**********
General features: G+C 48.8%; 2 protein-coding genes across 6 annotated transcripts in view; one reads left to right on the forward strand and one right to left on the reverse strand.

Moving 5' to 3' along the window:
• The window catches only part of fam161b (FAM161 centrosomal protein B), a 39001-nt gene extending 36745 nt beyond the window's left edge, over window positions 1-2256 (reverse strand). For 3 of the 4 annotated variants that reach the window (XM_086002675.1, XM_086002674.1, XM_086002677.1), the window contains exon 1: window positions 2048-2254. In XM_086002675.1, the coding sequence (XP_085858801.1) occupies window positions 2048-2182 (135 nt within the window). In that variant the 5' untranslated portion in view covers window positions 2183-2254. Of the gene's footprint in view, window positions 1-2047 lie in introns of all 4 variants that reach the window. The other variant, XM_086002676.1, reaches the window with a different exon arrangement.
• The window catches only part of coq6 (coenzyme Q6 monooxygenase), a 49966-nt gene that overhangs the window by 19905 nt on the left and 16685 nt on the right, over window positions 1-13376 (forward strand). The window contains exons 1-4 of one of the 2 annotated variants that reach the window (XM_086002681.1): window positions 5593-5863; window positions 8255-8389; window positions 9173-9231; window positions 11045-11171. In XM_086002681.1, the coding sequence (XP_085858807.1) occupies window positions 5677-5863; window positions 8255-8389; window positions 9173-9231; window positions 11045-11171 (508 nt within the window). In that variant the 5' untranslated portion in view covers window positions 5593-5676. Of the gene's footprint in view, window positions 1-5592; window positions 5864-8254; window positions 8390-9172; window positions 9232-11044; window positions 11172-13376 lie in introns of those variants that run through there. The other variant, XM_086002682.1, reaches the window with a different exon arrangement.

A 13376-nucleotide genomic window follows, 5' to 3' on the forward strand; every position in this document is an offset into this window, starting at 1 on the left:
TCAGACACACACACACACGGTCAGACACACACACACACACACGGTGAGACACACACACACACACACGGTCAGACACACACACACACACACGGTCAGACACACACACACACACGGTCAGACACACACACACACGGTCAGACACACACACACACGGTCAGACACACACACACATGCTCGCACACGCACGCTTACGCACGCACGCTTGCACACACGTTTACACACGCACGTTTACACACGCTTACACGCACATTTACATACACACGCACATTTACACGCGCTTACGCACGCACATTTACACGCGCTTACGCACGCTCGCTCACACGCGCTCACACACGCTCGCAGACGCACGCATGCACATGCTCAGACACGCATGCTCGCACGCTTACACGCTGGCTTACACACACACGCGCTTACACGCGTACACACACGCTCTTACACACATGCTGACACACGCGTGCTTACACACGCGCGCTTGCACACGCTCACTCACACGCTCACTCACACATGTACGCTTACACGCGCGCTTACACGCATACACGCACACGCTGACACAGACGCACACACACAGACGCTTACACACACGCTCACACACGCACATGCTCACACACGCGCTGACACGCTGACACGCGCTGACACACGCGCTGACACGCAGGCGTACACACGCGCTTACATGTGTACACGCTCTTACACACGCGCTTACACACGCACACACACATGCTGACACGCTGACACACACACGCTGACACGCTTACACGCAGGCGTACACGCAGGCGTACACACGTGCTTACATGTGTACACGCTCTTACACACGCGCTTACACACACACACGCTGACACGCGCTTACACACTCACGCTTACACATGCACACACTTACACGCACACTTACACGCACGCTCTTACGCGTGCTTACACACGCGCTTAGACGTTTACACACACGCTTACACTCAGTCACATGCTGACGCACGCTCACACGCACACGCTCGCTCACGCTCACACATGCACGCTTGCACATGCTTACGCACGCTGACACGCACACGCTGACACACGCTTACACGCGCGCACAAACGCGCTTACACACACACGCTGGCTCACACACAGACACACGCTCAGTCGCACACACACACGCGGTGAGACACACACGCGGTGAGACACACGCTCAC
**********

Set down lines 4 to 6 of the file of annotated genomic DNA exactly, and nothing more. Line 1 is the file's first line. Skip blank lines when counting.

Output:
• The window catches only part of coq6 (coenzyme Q6 monooxygenase), a 49966-nt gene that overhangs the window by 19905 nt on the left and 16685 nt on the right, over window positions 1-13376 (forward strand). The window contains exons 1-4 of one of the 2 annotated variants that reach the window (XM_086002681.1): window positions 5593-5863; window positions 8255-8389; window positions 9173-9231; window positions 11045-11171. In XM_086002681.1, the coding sequence (XP_085858807.1) occupies window positions 5677-5863; window positions 8255-8389; window positions 9173-9231; window positions 11045-11171 (508 nt within the window). In that variant the 5' untranslated portion in view covers window positions 5593-5676. Of the gene's footprint in view, window positions 1-5592; window positions 5864-8254; window positions 8390-9172; window positions 9232-11044; window positions 11172-13376 lie in introns of those variants that run through there. The other variant, XM_086002682.1, reaches the window with a different exon arrangement.

A 13376-nucleotide genomic window follows, 5' to 3' on the forward strand; every position in this document is an offset into this window, starting at 1 on the left:
TCAGACACACACACACACGGTCAGACACACACACACACACACGGTGAGACACACACACACACACACGGTCAGACACACACACACACACACGGTCAGACACACACACACACACGGTCAGACACACACACACACGGTCAGACACACACACACACGGTCAGACACACACACACATGCTCGCACACGCACGCTTACGCACGCACGCTTGCACACACGTTTACACACGCACGTTTACACACGCTTACACGCACATTTACATACACACGCACATTTACACGCGCTTACGCACGCACATTTACACGCGCTTACGCACGCTCGCTCACACGCGCTCACACACGCTCGCAGACGCACGCATGCACATGCTCAGACACGCATGCTCGCACGCTTACACGCTGGCTTACACACACACGCGCTTACACGCGTACACACACGCTCTTACACACATGCTGACACACGCGTGCTTACACACGCGCGCTTGCACACGCTCACTCACACGCTCACTCACACATGTACGCTTACACGCGCGCTTACACGCATACACGCACACGCTGACACAGACGCACACACACAGACGCTTACACACACGCTCACACACGCACATGCTCACACACGCGCTGACACGCTGACACGCGCTGACACACGCGCTGACACGCAGGCGTACACACGCGCTTACATGTGTACACGCTCTTACACACGCGCTTACACACGCACACACACATGCTGACACGCTGACACACACACGCTGACACGCTTACACGCAGGCGTACACGCAGGCGTACACACGTGCTTACATGTGTACACGCTCTTACACACGCGCTTACACACACACACGCTGACACGCGCTTACACACTCACGCTTACACATGCACACACTTACACGCACACTTACACGCACGCTCTTACGCGTGCTTACACACGCGCTTAGACGTTTACACACACGCTTACACTCAGTCACATGCTGACGCACGCTCACACGCACACGCTCGCTCACGCTCACACATGCACGCTTGCACATGCTTACGCACGCTGACACGCACACGCTGACACACGCTTACACGCGCGCACAAACGCGCTTACACACACACGCTGGCTCACACACAGACACACGCTCAGTCGCACACACACACGCGGTGAGACACACACGCGGTGAGACACACGCTCAC